Copper River Record 2015
By Robin Mayo
When WISE presented our first Changing Seasons program in 2003, Emmie VanWhye was a third grader. She remembers making leaf rubbings, excited to watch the pattern of the leaf “skeleton” emerge as she rubbed with a crayon. When she was in 4th and 5th grades, she recalls going to Wrangell-St. Elias National Park Visitors Center for Earth Discovery Day, where the recycling information and games made a big impression, especially the image evoked of discarded bottled water containers stretching to the moon and back.
In 2009, Emmie was chosen to participate in the Copper River Stewardship Program, and spent ten days with a group of teenagers from the Copper Valley and Cordova. The youngest of the group, she was initially intimidated, and worried she would not be able to keep up with the older kids. As they rafted down the Copper River, her confidence grew. The group set up camp in pouring rain, learned to row, and along the way grew in their understanding of each other and the watershed they all call home. Emmie also participated in the Copper River Stewardship Program in 2011, this time a seasoned veteran who took on a leadership role among the students. The group travelled to McCarthy and went flightseeing in a small bush plane, an experience which Emmie describes as “definitely the coolest thing I have ever gotten to do.”
Building on knowledge and experiences gained in the Stewardship Program, Emmie began volunteering at Earth Discovery Day, first as an assistant, then as lead instructor for the presentation on pollution and enviroscape. Using a model of a typical landscape, she explained the differences between point source and non-point source pollution. Colored liquids are used to show how quickly a small mess can become a big problem as it enters groundwater and river systems.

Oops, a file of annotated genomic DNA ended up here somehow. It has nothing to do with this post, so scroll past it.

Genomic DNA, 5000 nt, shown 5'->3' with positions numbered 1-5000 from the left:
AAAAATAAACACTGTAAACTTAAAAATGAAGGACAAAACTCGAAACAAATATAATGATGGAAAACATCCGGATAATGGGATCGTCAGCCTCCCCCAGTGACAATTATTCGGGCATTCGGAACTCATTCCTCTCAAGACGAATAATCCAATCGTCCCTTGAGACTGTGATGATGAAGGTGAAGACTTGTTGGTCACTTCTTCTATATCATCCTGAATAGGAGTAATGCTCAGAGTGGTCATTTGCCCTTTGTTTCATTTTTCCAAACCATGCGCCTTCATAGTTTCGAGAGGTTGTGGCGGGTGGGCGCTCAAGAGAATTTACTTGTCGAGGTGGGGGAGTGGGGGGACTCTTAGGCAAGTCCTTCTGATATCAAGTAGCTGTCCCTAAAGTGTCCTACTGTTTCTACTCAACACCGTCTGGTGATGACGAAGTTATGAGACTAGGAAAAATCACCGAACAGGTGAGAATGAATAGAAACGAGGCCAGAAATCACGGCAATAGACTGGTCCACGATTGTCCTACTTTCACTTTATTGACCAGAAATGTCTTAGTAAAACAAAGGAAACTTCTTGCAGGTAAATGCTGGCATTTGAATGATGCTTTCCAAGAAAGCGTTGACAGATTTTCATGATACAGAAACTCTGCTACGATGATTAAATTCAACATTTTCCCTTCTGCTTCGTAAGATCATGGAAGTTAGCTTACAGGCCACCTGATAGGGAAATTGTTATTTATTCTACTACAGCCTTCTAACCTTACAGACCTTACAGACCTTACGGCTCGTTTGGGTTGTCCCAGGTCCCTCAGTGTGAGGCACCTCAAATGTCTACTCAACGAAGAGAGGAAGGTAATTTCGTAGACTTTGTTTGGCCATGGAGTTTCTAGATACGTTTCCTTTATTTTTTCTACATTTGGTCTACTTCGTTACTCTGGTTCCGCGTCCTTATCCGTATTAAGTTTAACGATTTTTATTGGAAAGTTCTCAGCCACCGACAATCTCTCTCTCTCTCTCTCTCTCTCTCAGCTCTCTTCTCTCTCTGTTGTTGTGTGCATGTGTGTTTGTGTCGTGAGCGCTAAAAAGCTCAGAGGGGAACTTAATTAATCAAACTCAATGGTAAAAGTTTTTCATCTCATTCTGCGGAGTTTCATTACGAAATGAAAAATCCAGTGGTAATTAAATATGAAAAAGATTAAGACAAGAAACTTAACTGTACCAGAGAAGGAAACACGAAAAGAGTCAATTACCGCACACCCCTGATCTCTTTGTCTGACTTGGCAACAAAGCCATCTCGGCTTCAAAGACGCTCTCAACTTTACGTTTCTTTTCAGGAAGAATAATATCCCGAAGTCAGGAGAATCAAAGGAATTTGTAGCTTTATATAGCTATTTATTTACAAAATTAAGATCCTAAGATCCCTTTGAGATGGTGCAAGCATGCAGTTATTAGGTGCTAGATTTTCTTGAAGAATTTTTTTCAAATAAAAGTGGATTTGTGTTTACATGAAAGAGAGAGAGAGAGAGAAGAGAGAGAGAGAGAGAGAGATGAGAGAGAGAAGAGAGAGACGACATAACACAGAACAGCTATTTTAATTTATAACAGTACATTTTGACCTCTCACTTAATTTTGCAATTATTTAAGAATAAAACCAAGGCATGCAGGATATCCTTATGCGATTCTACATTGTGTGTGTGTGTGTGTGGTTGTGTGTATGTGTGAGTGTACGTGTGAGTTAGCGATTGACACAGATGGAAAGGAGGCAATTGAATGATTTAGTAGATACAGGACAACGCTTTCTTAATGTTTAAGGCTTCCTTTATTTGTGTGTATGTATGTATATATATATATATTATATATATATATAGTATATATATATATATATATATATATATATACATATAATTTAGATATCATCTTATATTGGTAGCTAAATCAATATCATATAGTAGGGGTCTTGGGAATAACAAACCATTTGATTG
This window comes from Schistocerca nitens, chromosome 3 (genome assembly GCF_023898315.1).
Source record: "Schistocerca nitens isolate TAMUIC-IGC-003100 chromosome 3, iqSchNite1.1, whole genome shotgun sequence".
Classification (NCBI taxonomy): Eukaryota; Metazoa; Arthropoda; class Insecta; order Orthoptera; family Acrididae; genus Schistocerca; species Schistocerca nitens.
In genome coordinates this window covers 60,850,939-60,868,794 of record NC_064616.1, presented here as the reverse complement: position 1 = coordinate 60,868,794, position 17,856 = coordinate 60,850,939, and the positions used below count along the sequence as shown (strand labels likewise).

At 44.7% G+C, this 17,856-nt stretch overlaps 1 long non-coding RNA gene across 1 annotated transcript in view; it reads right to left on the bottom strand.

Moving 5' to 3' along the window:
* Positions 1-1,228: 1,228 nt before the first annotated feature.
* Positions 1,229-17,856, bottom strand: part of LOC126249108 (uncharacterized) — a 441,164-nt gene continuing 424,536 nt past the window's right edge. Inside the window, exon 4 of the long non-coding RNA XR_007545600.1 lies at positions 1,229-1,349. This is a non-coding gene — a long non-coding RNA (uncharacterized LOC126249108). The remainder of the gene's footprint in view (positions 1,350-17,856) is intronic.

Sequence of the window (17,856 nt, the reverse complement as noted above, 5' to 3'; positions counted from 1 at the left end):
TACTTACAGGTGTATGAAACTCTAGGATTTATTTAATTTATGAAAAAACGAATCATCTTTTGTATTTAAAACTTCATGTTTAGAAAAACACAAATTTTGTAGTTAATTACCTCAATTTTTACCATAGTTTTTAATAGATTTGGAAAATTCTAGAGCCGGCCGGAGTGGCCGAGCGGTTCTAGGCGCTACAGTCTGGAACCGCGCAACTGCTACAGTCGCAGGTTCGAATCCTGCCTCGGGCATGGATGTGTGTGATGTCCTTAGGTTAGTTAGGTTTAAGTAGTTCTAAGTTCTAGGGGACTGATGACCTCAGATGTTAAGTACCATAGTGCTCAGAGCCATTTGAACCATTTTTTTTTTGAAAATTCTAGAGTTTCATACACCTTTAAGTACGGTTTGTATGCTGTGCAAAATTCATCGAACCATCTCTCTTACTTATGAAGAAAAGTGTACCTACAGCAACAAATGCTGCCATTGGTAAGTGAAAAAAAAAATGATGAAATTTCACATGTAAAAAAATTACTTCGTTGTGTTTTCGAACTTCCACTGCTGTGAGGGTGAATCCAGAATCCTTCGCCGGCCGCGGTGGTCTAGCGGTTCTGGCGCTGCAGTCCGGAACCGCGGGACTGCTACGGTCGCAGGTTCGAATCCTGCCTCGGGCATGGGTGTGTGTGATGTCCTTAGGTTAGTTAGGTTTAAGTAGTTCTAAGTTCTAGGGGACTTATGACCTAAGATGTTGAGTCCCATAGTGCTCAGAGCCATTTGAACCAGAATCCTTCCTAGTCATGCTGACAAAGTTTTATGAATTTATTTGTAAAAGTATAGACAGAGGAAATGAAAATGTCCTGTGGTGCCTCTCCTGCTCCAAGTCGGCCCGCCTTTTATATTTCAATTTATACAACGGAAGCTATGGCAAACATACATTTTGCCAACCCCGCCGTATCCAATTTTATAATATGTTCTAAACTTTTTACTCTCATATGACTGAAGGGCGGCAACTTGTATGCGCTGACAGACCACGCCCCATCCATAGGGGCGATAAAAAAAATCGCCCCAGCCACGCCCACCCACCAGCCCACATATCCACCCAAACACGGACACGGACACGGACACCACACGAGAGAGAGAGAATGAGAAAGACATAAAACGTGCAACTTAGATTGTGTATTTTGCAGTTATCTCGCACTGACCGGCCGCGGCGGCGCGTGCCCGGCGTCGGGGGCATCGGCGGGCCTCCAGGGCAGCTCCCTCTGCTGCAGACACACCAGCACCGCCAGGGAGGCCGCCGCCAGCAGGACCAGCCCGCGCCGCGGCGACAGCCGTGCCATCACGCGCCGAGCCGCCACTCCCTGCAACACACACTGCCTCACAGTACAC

With a growing interest in the environment and pollution issues, Emmie began looking for more opportunities to learn, and her experience with WISE was a stepping stone to be accepted for programs like UAF’s Girls on Ice, and the Alaska Youth for Environmental Action conference in Juneau. After her graduation from Kenny Lake High School in 2013, Emmie went to the University of Alaska in Fairbanks. She is studying Rural Development with an emphasis on Natural Resource Development. Her favorite classes are on conservation and sustainability, and after graduation she hopes to work on sustainable agriculture in Alaska. Emmie feels her experiences with WISE “helped me learn what I really like to do, and contributed to the path I chose.”
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Who We Are
WISEfriends are several writers connected with Wrangell Institute for Science and Environment, a nonprofit organization located in Alaska's Copper River Valley. Most of these articles originally appeared in our local newspaper, the Copper River Record.
Wrangell Institute for Science & Environment
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